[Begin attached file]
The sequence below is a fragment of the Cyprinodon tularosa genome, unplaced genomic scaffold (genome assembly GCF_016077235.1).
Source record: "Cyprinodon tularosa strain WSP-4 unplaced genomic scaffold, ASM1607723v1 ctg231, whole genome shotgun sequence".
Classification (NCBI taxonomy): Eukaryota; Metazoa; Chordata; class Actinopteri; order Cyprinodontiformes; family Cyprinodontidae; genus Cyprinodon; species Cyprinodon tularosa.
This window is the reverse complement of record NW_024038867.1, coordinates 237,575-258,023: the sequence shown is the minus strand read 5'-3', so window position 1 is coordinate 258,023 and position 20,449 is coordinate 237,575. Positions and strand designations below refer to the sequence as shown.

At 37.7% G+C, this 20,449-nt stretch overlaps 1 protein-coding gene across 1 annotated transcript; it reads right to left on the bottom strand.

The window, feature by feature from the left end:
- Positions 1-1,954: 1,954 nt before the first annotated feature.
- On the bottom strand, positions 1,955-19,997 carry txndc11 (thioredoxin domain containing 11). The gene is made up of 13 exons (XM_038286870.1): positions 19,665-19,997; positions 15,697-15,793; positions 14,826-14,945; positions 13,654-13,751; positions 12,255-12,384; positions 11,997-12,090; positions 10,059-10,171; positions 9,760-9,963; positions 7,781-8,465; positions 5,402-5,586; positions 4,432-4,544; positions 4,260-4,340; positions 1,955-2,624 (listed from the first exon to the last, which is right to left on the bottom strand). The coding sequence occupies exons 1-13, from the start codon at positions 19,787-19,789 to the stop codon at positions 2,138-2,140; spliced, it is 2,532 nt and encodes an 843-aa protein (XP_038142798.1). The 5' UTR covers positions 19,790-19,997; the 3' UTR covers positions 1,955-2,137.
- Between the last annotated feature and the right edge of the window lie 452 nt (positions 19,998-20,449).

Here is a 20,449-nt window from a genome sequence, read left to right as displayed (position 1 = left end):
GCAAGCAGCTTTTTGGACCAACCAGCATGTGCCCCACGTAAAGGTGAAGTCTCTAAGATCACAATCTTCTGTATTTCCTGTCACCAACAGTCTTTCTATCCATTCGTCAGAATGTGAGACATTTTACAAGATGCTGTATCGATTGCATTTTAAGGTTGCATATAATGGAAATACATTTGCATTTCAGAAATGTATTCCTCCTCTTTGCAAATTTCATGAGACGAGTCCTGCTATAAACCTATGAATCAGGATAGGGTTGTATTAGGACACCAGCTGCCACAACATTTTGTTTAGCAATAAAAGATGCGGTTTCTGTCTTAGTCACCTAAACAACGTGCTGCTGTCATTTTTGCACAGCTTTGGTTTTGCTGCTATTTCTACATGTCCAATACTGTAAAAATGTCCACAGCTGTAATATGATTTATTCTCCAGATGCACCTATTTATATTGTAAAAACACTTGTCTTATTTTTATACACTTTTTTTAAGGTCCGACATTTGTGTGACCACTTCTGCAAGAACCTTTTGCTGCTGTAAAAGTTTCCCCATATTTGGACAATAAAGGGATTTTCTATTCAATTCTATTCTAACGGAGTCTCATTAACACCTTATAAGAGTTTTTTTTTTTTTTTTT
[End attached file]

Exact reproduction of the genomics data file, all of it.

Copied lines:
The sequence below is a fragment of the Cyprinodon tularosa genome, unplaced genomic scaffold (genome assembly GCF_016077235.1).
Source record: "Cyprinodon tularosa strain WSP-4 unplaced genomic scaffold, ASM1607723v1 ctg231, whole genome shotgun sequence".
Classification (NCBI taxonomy): Eukaryota; Metazoa; Chordata; class Actinopteri; order Cyprinodontiformes; family Cyprinodontidae; genus Cyprinodon; species Cyprinodon tularosa.
This window is the reverse complement of record NW_024038867.1, coordinates 237,575-258,023: the sequence shown is the minus strand read 5'-3', so window position 1 is coordinate 258,023 and position 20,449 is coordinate 237,575. Positions and strand designations below refer to the sequence as shown.

At 37.7% G+C, this 20,449-nt stretch overlaps 1 protein-coding gene across 1 annotated transcript; it reads right to left on the bottom strand.

The window, feature by feature from the left end:
- Positions 1-1,954: 1,954 nt before the first annotated feature.
- On the bottom strand, positions 1,955-19,997 carry txndc11 (thioredoxin domain containing 11). The gene is made up of 13 exons (XM_038286870.1): positions 19,665-19,997; positions 15,697-15,793; positions 14,826-14,945; positions 13,654-13,751; positions 12,255-12,384; positions 11,997-12,090; positions 10,059-10,171; positions 9,760-9,963; positions 7,781-8,465; positions 5,402-5,586; positions 4,432-4,544; positions 4,260-4,340; positions 1,955-2,624 (listed from the first exon to the last, which is right to left on the bottom strand). The coding sequence occupies exons 1-13, from the start codon at positions 19,787-19,789 to the stop codon at positions 2,138-2,140; spliced, it is 2,532 nt and encodes an 843-aa protein (XP_038142798.1). The 5' UTR covers positions 19,790-19,997; the 3' UTR covers positions 1,955-2,137.
- Between the last annotated feature and the right edge of the window lie 452 nt (positions 19,998-20,449).

Here is a 20,449-nt window from a genome sequence, read left to right as displayed (position 1 = left end):
GCAAGCAGCTTTTTGGACCAACCAGCATGTGCCCCACGTAAAGGTGAAGTCTCTAAGATCACAATCTTCTGTATTTCCTGTCACCAACAGTCTTTCTATCCATTCGTCAGAATGTGAGACATTTTACAAGATGCTGTATCGATTGCATTTTAAGGTTGCATATAATGGAAATACATTTGCATTTCAGAAATGTATTCCTCCTCTTTGCAAATTTCATGAGACGAGTCCTGCTATAAACCTATGAATCAGGATAGGGTTGTATTAGGACACCAGCTGCCACAACATTTTGTTTAGCAATAAAAGATGCGGTTTCTGTCTTAGTCACCTAAACAACGTGCTGCTGTCATTTTTGCACAGCTTTGGTTTTGCTGCTATTTCTACATGTCCAATACTGTAAAAATGTCCACAGCTGTAATATGATTTATTCTCCAGATGCACCTATTTATATTGTAAAAACACTTGTCTTATTTTTATACACTTTTTTTAAGGTCCGACATTTGTGTGACCACTTCTGCAAGAACCTTTTGCTGCTGTAAAAGTTTCCCCATATTTGGACAATAAAGGGATTTTCTATTCAATTCTATTCTAACGGAGTCTCATTAACACCTTATAAGAGTTTTTTTTTTTTTTTTT